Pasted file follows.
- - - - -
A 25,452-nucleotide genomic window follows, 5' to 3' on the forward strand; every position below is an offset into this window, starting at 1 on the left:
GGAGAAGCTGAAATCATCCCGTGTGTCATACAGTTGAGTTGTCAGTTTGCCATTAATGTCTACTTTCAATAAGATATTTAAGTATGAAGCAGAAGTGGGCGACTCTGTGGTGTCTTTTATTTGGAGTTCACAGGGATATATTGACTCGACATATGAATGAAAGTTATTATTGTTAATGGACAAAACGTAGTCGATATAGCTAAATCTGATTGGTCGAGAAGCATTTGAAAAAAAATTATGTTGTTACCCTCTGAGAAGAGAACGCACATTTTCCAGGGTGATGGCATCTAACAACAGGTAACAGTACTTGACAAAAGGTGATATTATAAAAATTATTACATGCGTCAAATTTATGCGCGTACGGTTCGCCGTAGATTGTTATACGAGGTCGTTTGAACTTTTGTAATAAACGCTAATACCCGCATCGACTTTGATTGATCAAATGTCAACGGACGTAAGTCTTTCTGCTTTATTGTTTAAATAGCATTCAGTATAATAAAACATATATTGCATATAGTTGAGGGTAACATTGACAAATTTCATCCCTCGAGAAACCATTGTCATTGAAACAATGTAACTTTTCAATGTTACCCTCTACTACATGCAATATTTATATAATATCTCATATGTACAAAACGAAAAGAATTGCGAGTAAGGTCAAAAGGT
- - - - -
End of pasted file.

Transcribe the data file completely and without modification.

A 25,452-nucleotide genomic window follows, 5' to 3' on the forward strand; every position below is an offset into this window, starting at 1 on the left:
GGAGAAGCTGAAATCATCCCGTGTGTCATACAGTTGAGTTGTCAGTTTGCCATTAATGTCTACTTTCAATAAGATATTTAAGTATGAAGCAGAAGTGGGCGACTCTGTGGTGTCTTTTATTTGGAGTTCACAGGGATATATTGACTCGACATATGAATGAAAGTTATTATTGTTAATGGACAAAACGTAGTCGATATAGCTAAATCTGATTGGTCGAGAAGCATTTGAAAAAAAATTATGTTGTTACCCTCTGAGAAGAGAACGCACATTTTCCAGGGTGATGGCATCTAACAACAGGTAACAGTACTTGACAAAAGGTGATATTATAAAAATTATTACATGCGTCAAATTTATGCGCGTACGGTTCGCCGTAGATTGTTATACGAGGTCGTTTGAACTTTTGTAATAAACGCTAATACCCGCATCGACTTTGATTGATCAAATGTCAACGGACGTAAGTCTTTCTGCTTTATTGTTTAAATAGCATTCAGTATAATAAAACATATATTGCATATAGTTGAGGGTAACATTGACAAATTTCATCCCTCGAGAAACCATTGTCATTGAAACAATGTAACTTTTCAATGTTACCCTCTACTACATGCAATATTTATATAATATCTCATATGTACAAAACGAAAAGAATTGCGAGTAAGGTCAAAAGGT